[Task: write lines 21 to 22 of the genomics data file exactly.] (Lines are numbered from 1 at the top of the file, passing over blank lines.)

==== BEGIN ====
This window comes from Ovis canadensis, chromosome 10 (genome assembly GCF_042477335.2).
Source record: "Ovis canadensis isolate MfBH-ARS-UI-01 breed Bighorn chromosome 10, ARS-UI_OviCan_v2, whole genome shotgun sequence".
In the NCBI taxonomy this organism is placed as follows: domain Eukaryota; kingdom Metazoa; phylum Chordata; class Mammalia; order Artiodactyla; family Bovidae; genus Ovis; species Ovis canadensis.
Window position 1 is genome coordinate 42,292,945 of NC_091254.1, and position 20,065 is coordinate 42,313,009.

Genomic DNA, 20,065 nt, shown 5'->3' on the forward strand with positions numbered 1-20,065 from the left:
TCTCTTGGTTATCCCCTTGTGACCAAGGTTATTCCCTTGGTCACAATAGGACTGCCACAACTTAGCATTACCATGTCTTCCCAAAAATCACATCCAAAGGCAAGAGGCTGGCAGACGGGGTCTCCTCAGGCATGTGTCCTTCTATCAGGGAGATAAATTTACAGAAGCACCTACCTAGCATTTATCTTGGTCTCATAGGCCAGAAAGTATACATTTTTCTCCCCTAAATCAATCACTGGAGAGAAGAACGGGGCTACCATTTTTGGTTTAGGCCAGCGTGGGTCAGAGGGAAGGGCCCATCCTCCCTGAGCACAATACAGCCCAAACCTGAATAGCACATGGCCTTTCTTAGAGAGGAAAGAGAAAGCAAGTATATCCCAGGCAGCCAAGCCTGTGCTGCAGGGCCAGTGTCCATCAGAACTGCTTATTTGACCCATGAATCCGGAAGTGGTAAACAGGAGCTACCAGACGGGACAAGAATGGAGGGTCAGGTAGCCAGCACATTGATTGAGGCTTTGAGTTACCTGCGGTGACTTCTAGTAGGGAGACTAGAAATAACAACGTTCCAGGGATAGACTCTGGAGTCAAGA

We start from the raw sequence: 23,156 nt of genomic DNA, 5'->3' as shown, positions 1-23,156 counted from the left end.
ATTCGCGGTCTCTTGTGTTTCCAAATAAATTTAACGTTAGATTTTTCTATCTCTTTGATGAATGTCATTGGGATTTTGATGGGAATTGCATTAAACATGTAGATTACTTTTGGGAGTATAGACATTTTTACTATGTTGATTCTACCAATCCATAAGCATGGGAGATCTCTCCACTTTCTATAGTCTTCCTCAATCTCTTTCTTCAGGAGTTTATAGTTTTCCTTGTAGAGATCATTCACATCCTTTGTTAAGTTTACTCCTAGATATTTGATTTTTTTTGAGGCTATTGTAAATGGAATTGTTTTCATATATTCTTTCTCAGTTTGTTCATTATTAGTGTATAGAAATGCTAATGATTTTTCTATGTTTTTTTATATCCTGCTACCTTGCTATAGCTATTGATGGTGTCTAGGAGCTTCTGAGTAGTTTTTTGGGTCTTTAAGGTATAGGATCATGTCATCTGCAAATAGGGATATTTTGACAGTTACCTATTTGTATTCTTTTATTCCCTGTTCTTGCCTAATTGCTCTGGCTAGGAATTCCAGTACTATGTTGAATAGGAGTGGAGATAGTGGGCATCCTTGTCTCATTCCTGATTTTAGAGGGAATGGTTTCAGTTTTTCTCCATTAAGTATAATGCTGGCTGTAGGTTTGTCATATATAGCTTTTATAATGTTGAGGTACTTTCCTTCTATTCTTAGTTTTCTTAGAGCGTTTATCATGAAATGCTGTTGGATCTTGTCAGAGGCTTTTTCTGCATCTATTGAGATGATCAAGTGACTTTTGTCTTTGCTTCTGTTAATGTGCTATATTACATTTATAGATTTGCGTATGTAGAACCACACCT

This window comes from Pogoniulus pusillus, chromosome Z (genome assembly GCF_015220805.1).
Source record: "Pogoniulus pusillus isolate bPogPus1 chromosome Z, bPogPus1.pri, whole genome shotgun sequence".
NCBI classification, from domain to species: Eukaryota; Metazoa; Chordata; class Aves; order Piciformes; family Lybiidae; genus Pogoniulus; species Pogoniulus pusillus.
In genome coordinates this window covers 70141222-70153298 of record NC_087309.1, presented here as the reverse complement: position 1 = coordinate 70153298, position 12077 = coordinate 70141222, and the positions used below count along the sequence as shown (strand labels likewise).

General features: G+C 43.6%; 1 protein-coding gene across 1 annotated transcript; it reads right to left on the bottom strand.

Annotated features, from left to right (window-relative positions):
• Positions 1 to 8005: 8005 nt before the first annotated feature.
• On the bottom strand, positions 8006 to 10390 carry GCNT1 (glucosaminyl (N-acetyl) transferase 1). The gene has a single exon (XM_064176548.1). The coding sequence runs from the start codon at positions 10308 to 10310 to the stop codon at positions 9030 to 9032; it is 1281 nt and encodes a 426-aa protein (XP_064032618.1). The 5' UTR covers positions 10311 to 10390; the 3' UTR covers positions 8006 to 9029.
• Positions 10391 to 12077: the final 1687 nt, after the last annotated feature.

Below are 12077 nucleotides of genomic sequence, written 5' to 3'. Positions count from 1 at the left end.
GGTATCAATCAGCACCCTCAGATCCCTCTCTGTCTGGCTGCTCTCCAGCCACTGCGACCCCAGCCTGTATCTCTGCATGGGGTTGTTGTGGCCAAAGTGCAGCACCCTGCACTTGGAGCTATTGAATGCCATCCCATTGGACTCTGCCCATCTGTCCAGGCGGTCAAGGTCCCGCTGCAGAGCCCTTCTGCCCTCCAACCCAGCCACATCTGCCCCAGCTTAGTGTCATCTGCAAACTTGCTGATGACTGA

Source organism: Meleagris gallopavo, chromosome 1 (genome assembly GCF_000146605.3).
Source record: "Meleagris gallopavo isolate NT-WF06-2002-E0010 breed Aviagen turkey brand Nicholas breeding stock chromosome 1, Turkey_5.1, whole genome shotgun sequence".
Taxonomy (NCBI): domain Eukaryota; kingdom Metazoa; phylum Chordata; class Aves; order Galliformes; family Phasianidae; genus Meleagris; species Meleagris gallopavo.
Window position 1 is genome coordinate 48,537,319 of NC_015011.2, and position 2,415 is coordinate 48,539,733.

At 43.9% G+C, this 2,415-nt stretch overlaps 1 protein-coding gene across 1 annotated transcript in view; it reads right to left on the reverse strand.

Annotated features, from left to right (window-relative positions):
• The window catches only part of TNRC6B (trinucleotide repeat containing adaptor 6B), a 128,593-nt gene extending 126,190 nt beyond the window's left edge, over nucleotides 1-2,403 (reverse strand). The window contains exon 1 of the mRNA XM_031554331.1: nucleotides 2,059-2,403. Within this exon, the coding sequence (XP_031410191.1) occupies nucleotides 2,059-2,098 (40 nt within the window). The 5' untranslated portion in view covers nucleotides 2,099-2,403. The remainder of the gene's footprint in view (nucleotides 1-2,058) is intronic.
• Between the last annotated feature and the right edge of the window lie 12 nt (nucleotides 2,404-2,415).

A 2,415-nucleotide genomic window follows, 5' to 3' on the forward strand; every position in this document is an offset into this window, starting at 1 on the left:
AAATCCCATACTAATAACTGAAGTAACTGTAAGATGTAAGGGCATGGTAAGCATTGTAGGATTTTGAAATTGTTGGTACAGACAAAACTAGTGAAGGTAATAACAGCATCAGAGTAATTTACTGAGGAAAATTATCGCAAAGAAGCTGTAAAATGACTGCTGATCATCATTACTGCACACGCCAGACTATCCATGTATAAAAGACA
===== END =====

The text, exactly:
Source record: "Meleagris gallopavo isolate NT-WF06-2002-E0010 breed Aviagen turkey brand Nicholas breeding stock chromosome 1, Turkey_5.1, whole genome shotgun sequence".
Taxonomy (NCBI): domain Eukaryota; kingdom Metazoa; phylum Chordata; class Aves; order Galliformes; family Phasianidae; genus Meleagris; species Meleagris gallopavo.